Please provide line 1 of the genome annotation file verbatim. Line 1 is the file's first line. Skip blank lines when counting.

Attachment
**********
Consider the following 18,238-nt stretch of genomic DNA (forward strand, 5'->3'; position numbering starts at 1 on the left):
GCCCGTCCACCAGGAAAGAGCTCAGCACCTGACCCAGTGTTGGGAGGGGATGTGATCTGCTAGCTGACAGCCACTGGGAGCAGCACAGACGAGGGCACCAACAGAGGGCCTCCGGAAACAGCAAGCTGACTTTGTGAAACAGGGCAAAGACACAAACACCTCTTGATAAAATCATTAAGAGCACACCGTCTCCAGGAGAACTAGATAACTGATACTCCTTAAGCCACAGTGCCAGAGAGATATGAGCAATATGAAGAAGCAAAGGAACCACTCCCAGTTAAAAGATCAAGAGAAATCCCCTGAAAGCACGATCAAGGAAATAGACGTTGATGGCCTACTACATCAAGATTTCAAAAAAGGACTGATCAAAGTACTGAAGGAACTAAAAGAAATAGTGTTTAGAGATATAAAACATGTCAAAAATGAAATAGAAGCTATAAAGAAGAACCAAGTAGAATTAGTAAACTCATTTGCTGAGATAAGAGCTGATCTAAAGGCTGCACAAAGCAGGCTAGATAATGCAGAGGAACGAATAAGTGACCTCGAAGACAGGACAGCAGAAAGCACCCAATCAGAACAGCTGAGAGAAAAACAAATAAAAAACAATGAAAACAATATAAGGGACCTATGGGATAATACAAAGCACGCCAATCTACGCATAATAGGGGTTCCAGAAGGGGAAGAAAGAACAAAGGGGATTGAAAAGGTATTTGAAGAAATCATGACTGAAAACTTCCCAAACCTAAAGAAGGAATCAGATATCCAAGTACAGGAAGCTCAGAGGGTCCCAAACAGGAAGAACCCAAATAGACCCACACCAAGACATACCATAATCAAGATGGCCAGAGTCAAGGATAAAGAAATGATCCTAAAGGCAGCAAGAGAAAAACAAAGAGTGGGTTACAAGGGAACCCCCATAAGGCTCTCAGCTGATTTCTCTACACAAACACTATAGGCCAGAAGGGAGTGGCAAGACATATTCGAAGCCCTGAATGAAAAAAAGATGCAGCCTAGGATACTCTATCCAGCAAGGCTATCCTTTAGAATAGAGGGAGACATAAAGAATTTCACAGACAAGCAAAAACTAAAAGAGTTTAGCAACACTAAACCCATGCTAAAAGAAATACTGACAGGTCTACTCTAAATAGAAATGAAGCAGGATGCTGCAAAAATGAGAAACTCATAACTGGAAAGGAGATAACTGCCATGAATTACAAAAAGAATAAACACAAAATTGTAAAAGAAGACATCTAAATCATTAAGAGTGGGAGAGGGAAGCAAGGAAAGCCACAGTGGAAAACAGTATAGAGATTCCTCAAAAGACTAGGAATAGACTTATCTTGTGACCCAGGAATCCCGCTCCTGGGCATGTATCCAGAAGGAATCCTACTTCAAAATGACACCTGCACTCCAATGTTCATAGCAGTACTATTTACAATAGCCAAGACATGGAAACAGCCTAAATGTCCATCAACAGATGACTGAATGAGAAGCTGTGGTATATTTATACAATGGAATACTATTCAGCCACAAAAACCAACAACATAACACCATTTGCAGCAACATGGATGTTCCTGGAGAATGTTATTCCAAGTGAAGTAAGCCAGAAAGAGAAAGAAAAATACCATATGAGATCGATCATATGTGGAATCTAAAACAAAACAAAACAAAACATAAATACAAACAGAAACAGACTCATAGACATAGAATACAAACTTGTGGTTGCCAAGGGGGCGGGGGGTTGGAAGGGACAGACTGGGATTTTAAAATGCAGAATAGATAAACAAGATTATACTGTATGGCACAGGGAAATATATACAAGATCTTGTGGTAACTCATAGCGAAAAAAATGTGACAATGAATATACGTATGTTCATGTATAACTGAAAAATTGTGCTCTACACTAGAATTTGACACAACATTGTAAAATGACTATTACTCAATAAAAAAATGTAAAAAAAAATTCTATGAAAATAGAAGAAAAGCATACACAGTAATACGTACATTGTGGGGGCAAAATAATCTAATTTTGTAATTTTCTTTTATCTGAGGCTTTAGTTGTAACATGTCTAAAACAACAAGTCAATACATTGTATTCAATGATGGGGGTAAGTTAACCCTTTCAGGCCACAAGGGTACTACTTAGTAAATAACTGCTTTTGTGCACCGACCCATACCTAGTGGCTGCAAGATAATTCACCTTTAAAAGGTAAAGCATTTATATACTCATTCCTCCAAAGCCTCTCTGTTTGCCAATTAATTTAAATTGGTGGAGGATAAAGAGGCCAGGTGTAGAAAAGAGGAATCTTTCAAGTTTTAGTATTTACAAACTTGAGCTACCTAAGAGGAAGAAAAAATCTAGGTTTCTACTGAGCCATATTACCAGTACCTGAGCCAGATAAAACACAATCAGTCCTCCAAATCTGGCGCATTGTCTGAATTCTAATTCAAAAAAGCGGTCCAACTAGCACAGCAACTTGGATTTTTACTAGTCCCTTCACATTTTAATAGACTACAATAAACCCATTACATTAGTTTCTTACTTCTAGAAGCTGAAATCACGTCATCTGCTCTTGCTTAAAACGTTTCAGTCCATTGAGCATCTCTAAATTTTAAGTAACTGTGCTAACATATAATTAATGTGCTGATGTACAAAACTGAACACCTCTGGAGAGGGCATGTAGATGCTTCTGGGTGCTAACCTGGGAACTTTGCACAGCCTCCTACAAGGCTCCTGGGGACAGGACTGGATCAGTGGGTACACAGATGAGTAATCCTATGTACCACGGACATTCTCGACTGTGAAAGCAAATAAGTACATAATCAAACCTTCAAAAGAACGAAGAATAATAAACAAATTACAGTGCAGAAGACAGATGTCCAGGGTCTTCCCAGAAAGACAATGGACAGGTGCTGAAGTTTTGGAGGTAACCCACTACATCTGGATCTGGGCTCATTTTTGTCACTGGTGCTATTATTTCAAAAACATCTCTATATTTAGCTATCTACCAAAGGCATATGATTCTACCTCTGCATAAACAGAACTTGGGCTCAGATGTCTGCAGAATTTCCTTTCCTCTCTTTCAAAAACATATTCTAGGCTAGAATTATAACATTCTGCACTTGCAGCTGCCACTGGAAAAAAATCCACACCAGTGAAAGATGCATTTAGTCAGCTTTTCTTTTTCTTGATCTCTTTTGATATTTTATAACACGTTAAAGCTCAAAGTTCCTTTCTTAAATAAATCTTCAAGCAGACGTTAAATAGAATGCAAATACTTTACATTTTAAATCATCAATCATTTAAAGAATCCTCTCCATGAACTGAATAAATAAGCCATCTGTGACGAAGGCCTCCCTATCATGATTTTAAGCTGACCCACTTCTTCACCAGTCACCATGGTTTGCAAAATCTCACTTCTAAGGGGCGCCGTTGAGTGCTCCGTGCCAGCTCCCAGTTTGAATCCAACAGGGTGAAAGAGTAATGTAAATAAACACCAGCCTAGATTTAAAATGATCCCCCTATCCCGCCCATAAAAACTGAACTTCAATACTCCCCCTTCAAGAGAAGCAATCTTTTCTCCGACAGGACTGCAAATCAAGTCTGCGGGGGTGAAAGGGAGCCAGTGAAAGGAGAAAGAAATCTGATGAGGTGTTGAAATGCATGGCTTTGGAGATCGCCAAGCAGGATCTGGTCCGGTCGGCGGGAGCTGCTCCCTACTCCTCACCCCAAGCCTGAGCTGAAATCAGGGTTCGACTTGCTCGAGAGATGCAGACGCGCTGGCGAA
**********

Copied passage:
Consider the following 18,238-nt stretch of genomic DNA (forward strand, 5'->3'; position numbering starts at 1 on the left):